The average size of a person with dwarfism
is about 120 centimetres (4 ft). Functioning "normally" in an
environment designed for individuals measuring on average 30
centimetres more requires continuous effort that may affect the
physical health of little people: back pain, muscle pain in the limbs,
distortion of the spine, etc. Adapting living spaces can prevent
abnormal health deterioration and reduce disability situations. Getting
around the barriers a little person faces every day from an early age
provides him or her with equal opportunities in his or her personal,
professional and social development. This is why the AQPPT has
developed an expertise in the areas of adaptation, technical aids, and
the different measures that exist in Quebec.
Solutions to adapt the environment exist in
different areas of life. For more information on each of these
opportunities or for personalized help, please consult the members’
section (see page Participating
in AQPPT in the section About Us)
The AQPPT has a large number of pictures and
descriptions of changes that ensure the comfort of little people as
much as that of average-size people living in the same residence:
lowering kitchen countertops, installing cantilever sinks, lower-placed
switches, stair steps of four inches high, etc.
Some adjustments such as lowering the
wardrobe poles or using light aids are particularly excellent for
helping school-age children of small stature access things and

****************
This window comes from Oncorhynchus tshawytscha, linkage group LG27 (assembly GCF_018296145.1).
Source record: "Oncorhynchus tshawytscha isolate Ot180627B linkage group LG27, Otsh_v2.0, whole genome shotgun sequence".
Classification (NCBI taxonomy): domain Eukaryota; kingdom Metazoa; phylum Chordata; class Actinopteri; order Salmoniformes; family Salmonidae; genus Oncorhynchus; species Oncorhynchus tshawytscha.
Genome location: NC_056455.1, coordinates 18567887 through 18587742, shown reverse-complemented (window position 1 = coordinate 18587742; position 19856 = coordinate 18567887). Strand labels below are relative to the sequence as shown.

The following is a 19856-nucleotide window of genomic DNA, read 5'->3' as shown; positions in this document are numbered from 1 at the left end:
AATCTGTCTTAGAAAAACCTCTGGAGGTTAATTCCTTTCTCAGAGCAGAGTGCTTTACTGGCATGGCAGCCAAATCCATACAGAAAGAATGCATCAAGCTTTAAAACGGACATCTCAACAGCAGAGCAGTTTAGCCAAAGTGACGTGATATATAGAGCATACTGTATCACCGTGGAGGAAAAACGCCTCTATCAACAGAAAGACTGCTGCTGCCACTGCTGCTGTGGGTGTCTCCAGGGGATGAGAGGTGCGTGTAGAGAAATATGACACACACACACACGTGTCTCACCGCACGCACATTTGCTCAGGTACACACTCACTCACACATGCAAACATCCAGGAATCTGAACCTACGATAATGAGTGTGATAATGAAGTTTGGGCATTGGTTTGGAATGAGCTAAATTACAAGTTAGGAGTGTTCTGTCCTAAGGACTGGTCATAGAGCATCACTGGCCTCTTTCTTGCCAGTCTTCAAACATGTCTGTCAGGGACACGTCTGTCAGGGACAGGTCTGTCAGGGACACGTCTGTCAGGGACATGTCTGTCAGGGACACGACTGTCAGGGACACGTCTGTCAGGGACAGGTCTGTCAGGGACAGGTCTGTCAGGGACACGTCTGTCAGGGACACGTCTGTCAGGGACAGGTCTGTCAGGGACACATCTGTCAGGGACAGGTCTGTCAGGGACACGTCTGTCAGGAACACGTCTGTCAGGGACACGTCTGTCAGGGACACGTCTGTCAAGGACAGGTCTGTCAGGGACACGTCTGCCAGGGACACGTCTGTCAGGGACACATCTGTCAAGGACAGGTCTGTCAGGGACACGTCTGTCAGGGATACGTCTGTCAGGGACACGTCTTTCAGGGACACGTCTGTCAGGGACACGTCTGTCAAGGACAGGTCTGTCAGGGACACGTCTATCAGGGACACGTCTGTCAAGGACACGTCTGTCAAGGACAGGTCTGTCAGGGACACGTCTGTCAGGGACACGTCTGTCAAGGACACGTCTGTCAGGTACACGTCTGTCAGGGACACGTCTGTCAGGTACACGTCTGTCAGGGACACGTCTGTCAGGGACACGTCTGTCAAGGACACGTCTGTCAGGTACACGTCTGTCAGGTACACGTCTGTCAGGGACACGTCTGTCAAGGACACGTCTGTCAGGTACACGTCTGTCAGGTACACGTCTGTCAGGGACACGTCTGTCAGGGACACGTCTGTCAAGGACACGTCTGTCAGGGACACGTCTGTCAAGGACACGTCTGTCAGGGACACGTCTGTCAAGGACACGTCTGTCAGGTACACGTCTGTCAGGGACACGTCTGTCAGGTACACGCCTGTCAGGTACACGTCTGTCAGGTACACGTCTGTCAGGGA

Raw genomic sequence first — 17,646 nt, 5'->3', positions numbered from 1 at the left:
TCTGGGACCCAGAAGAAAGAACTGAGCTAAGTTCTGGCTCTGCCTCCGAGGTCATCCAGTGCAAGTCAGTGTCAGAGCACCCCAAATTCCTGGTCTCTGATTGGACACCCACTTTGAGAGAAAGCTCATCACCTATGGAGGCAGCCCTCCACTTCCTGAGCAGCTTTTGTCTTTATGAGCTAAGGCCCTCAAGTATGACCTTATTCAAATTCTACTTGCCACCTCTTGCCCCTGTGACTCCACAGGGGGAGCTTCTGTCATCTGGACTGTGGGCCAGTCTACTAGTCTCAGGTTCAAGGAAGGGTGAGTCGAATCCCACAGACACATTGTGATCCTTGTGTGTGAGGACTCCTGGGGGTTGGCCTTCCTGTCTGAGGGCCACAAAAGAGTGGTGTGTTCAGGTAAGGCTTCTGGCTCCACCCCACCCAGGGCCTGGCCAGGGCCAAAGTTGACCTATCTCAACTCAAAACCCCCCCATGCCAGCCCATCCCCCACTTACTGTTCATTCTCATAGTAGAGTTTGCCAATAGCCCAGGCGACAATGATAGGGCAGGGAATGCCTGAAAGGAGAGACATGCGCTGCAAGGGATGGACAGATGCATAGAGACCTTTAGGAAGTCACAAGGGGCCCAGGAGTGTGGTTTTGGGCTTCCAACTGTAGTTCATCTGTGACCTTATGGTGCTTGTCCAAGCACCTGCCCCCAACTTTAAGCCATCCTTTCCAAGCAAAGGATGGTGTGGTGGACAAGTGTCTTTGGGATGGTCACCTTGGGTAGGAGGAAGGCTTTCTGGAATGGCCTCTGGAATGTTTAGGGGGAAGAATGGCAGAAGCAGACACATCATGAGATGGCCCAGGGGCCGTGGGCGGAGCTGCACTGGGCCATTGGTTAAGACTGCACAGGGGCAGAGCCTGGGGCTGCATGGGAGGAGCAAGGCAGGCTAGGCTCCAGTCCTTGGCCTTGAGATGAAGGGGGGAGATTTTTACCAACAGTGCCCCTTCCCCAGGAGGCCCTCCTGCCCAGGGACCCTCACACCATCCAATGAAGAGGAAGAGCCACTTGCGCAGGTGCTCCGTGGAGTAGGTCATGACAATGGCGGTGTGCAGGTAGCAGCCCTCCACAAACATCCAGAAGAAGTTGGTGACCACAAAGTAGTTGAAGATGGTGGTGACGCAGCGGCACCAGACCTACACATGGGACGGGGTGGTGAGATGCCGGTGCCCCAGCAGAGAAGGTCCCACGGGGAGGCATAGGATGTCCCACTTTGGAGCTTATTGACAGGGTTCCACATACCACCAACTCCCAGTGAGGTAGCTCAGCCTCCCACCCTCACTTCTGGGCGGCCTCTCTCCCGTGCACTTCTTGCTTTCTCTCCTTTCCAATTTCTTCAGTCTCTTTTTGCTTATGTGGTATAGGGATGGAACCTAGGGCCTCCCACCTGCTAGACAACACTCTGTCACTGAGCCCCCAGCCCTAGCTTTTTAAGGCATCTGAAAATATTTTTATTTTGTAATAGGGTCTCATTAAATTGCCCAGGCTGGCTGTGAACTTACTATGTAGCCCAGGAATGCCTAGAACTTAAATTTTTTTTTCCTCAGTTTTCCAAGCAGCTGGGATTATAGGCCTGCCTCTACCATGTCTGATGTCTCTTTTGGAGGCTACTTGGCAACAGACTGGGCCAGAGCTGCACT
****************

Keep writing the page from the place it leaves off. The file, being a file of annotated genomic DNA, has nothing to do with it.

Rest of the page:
promoting their autonomy.
In Quebec, there is a program (RAAP) administered by the SHQ
(Société d'habitation du Québec). It offers financial assistance to
persons with disabilities to help them pay for the cost of the work
needed to make their housing accessible and adapted to their needs.
People with dwarfism can usually drive a car
by using removable pedal extensions and raising the driver’s seat for
Some accessories are also available for
those whose arms are too short to reach the dashboard. For safety
reasons, it is often necessary to disable the airbag.
These adaptations are usually performed in
specialized centres. A financial assistance program
administered by the Societé de l’assurance-automobile du Québec (Quebec
Automobile Insurance Board) exists for such adaptations.
The changes necessary when hiring a little
person come down to adapting tables, chairs and filing cabinets, adding
a few benches, some cushions, retractable steps, whether in a copy room
or at a service counter.
The Association, with the assistance of a
Quebec company, has developed a prototype of an ergonomic task chair
for little people, according to their type of dwarfism: a chair with
multiple adjustments by gas cylinder, footrest, a suitable base,
adjustable arms, and a slider for seat depth.
Each school board has a special budget to
make the adaptations required for the proper functioning of a disabled
child. For children of small stature, adaptations amount to a
multi-position chair and a small footrest, a chair cushion, a small
stool for the toilet and drinking fountain as well as accessible
storage space for the child to attend to his or her duties alone.
It has been clinically demonstrated that the
adaptated bicycle or tricycle contributes to skill development and
social inclusion of children and adolescents.
This is why we have an awards program of
adapted tricycles and bicycles for children and teenagers with a
physical or intellectual impairment under 18.
Moreover, the AQPPT has developed a
relationship with the Chartrand company, manufacturers
of custom bikes with 2, 3 or 4 wheels perfectly adapted to the build of
adults and children of short stature. The position of the pedals and
adjustable seat ensure perfect balance and allow the rider to get on
and off the bike with ease.